No one ever accused Tim Burton of being a traditionalist, but underneath the patina of technicolor quirk and mall-goth dirt that the director obsessively lacquers on everything beats the tender, sticky-sweet heart of a sentimentalist. Nostalgia is entwined around every strand of Burton’s creative DNA, and his deep abiding love of mid-century kitsch has driven his choices through a host of projects like Mars Attacks, Charlie and the Chocolate Factory, and Planet of the Apes, which, for better and often worse were filtered through his funhouse mirror.
So it’s not a total shock that when finally handed the keys to the House of Mouse, Burton turns in an affectionate, conventional, and mostly reverential tribute to an animated classic. In fact, the 2019 version of Disney’s Dumbo feels almost too respectful; it’s borderline syrupy and much more sanitized than the 1941 original. Understandably there’s no problematic jive talking, cigar-chomping crows in this version, but there’s also nothing as memorable as the song they sang, either. Heck, even the circus freaks here are soft and cuddly — not that one would expect a film about a wide-eyed, flying elephant to be grim and gritty, but the degree to which Burton has reined in his weird impulses is jolting.
In a delightfully cornball turn, Danny DeVito plays Max, the ringleader and shabby father figure to the scruffy misfits of the Medici Bros. Circus, a fly-by-night operation that roams the less-glamorous corners of the heartland. After being gravely wounded in WWI, cowboy star attraction Holt Farrier (Colin Farrell) returns to find the old outfit is struggling: his wife passed away, his prize horses have been sold off, and the audiences are being drawn to newfangled media. Since his injury makes trick roping impossible, Holt is forced to earn his keep by tending the elephants, including the new baby with the freakishly large ears. Max thinks the little mutant will scare the rubes, but Holt’s smart young kids fall instantly in love with him, and become his protectors, especially after they discover his special skill. Dumbo also charms a lovely French acrobat, Colette (Eva Green), who is nearly as charmed by the earnest, handsome widower Holt. When about halfway through the movie title CGI pachyderm finally does take flight, it is indeed a magical and heartwarming sight, which helps keep the whole thing floating while the extra, bulky plot machinery tries to pull the whole big top down over our heads.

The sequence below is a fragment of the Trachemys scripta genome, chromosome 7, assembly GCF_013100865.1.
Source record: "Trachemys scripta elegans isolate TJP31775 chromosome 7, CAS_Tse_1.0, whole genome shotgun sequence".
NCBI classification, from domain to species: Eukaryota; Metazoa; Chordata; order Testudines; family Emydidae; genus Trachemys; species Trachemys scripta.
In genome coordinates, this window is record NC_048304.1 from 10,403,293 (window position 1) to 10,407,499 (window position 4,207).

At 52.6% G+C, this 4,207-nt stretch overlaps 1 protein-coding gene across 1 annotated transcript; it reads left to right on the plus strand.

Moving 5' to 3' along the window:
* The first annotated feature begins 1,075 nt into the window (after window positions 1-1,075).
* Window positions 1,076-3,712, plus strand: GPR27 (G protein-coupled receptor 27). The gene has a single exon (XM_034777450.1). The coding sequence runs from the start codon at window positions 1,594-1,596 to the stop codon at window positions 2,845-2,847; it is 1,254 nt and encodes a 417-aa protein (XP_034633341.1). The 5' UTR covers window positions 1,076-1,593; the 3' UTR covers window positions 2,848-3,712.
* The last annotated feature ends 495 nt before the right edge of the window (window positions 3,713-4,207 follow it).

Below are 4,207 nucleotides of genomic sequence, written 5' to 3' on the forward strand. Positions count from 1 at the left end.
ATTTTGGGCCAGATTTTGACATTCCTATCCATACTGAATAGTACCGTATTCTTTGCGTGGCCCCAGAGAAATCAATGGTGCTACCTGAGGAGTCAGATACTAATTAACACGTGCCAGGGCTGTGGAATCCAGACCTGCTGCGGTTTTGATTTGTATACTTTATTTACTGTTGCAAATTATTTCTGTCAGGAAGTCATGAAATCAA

Longtime Burton fave Johnny Depp is refreshingly absent, but Michael Keaton is on hand to fill the void in clownish overacting as V.A. Vandevere, a crooked entrepreneur who intends to make Dumbo the star attraction at his amusement park Dreamland, which bears more than a passing resemblance to, say, the Fantasyland section of Disney’s own Magic Kingdom.
This satiric jab at soulless corporatism is as close as this family entertainment comes to having an edge, though even that much self-awareness in a kiddy flick is pretty welcome. While it never hits the stratosphere, this re-imagined Dumbo is a visually rich carnival, and so amiable in its desire to enchant and thrill, that cynicism is as wasted on it as gravity is on its hero.
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